Carol Danvers’ mother would be so disappointed in her.
That’s all I could think of when I saw the latest batch of photos from the upcoming superhero epic “Captain Marvel,” featuring several shots of Brie Larson (a.k.a. Danvers) rocking perfectly tousled locks while embodying the eponymous character.
Time and again as a child my mom would scold me for having my hair in my face and telling me either to pull it back or find a headband immediately so I could see.
It’s becoming a trend for the genre: give female heroes full heads of hair worthy of a shampoo commercial, which is neither practical nor physically possible. Seriously, no one has that much time to style their hair and save the world. The internet agrees.
But we’ve hit a breaking point. Larson’s shoulder-length bob is just begging to fly in her face at the least opportune times, blinding her to incoming alien attacks or fire hydrants or basically anything.
Racked published a great piece in May about this phenomenon and suggested that the tendency to give superhero women supernaturally luxurious hair is rooted in sexism.
Beyond the gender politics of how women’s bodies are portrayed in comics culture, the real sticking point of the hair drama is common sense. How can you kick ass and take names if you’re constantly trying to keep your mane in check?
That’s what’s bananas about the entire controversy. Comic-book movies know that it makes far more sense for people to have their hair on lock when battling a galactic overlord — the genre just chooses to forget time and again.
Take the Dora Milaje from Marvel’s “Black Panther,” for example. They serve as Wakanda’s special forces team, tasked with protecting the nation and the king. They are masterful fighters, loyal defenders — and completely, totally bald.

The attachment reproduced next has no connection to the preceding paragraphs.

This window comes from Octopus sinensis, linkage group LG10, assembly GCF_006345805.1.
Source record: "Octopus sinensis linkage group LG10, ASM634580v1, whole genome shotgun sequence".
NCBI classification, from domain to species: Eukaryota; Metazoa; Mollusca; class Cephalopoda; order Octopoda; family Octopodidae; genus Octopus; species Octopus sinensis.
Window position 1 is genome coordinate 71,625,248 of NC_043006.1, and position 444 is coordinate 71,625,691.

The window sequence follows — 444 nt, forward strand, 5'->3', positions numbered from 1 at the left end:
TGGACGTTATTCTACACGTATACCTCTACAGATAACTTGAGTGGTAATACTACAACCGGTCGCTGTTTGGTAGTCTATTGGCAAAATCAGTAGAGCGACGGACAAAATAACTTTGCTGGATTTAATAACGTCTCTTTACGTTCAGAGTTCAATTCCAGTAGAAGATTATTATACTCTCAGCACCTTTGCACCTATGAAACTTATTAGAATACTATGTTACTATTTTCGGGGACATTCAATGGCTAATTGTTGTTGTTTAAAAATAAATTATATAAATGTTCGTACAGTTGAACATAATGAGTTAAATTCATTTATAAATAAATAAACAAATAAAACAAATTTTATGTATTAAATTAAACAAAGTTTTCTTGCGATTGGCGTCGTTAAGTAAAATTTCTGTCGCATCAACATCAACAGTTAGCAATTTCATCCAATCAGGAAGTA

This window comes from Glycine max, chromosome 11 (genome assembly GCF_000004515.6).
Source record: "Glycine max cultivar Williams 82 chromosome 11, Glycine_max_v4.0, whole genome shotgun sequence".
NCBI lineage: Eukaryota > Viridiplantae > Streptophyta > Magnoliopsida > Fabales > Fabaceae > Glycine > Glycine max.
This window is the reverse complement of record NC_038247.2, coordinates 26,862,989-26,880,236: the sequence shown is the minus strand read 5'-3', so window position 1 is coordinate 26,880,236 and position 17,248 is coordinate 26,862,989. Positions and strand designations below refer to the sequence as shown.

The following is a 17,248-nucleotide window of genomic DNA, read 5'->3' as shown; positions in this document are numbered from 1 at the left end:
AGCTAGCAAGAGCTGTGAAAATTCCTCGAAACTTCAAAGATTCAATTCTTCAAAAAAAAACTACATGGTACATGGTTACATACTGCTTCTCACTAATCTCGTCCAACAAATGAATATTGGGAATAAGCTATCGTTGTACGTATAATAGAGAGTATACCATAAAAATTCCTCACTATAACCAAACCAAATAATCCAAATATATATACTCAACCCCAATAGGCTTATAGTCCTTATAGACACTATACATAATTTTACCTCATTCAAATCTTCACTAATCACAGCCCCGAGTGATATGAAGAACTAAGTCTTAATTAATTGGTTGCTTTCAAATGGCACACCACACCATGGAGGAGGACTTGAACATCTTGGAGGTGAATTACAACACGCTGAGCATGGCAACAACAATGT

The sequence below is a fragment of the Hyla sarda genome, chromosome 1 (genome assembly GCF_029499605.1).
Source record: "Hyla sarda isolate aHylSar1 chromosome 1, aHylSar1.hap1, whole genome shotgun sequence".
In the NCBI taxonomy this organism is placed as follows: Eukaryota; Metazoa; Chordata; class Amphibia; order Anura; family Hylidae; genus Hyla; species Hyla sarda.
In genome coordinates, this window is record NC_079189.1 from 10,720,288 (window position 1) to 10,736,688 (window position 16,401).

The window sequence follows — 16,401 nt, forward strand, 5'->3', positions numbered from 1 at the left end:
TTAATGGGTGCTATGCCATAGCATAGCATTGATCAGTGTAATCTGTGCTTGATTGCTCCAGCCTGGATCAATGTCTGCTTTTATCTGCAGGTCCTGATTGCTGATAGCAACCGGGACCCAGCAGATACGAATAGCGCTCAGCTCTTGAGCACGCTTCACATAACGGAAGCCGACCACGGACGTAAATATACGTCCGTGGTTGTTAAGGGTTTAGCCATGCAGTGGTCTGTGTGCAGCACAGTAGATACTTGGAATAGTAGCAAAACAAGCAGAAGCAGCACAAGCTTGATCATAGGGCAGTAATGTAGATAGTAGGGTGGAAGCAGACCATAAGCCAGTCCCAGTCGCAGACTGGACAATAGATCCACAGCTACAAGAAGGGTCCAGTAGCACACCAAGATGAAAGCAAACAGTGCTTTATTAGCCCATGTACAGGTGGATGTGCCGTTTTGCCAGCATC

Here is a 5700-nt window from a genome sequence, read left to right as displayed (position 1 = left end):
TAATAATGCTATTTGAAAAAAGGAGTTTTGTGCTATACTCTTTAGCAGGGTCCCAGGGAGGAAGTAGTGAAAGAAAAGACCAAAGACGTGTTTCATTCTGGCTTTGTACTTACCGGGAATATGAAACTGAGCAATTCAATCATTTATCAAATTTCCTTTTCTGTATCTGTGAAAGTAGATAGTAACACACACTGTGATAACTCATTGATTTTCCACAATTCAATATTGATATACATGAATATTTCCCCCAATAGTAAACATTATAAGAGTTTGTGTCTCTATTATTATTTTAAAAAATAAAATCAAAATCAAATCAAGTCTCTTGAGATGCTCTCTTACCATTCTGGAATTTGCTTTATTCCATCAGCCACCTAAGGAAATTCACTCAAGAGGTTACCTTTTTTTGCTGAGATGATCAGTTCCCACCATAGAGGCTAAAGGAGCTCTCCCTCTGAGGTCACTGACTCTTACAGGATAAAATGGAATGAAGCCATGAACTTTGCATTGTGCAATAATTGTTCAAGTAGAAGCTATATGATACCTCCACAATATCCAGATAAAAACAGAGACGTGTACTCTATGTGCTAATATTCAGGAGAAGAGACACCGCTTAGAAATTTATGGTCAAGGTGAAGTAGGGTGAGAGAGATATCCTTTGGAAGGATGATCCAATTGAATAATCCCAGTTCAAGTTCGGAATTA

“That seems extreme,” you think. “You can’t expect all female superheroes to shave their head.”
Fine. Consider, then, the warrior women of Themyscira, featured prominently in DC Comics’ “Wonder Woman.”
No messy, wind-blown tresses for these ladies, who make the most of ponytails and braids and up-dos.
Except, of course, when Diana (Gal Gadot) takes on her Wonder Woman gear, at which point we run into the same stupid hair issue.
And that’s not even exclusively a Diana Prince problem.
In last year’s rollicking “Thor: Ragnarok,” Tessa Thompson played a hard-living slave trader who first appears with her hair smartly styled back (so as to better capture slaves, I guess).
But upon reclaiming her heroic status of Valkyrie, complete with costume upgrade, Thompson’s hair is suddenly free-flowing, as though her character evolution freed her from the laws of basic follicle physics.
But Valkyrie isn’t the only character in the Thor universe to sport long locks. Just look at Thor and Loki.
No, really, look at them.
Both men have long hair but both, whether by half-ponies or braids, manage to keep it pulled out of their face.
This is madness.
Which brings us back to Captain Marvel.
It’s not so much that women can’t have long hair in superhero movies; it’s that they rarely seem to have a choice. Or alternatively, when they’re working in a professional capacity, being the best at what they do, then ponytails and the like are great.
See, again, Captain Marvel’s tamped-down look as a fighter pilot below.
But something happens when women become superheroes in earnest, as though it’s impossible to deify them without the hallmark of traditional femininity, the comic equivalent of Breck Girls.
Women come in a variety of shapes and sizes — and their hair does too.
It’s time to allow our superheroes the power of choice. The choice to pull their hair back when duty calls or hack it all off because climate change means it’s 110 degrees for six months out of the year and they’re wearing layers of heavy artillery, for heaven’s sake.
What matters is that women are allowed to shake loose of their Scrunchie-free chains and own their follicular decisions.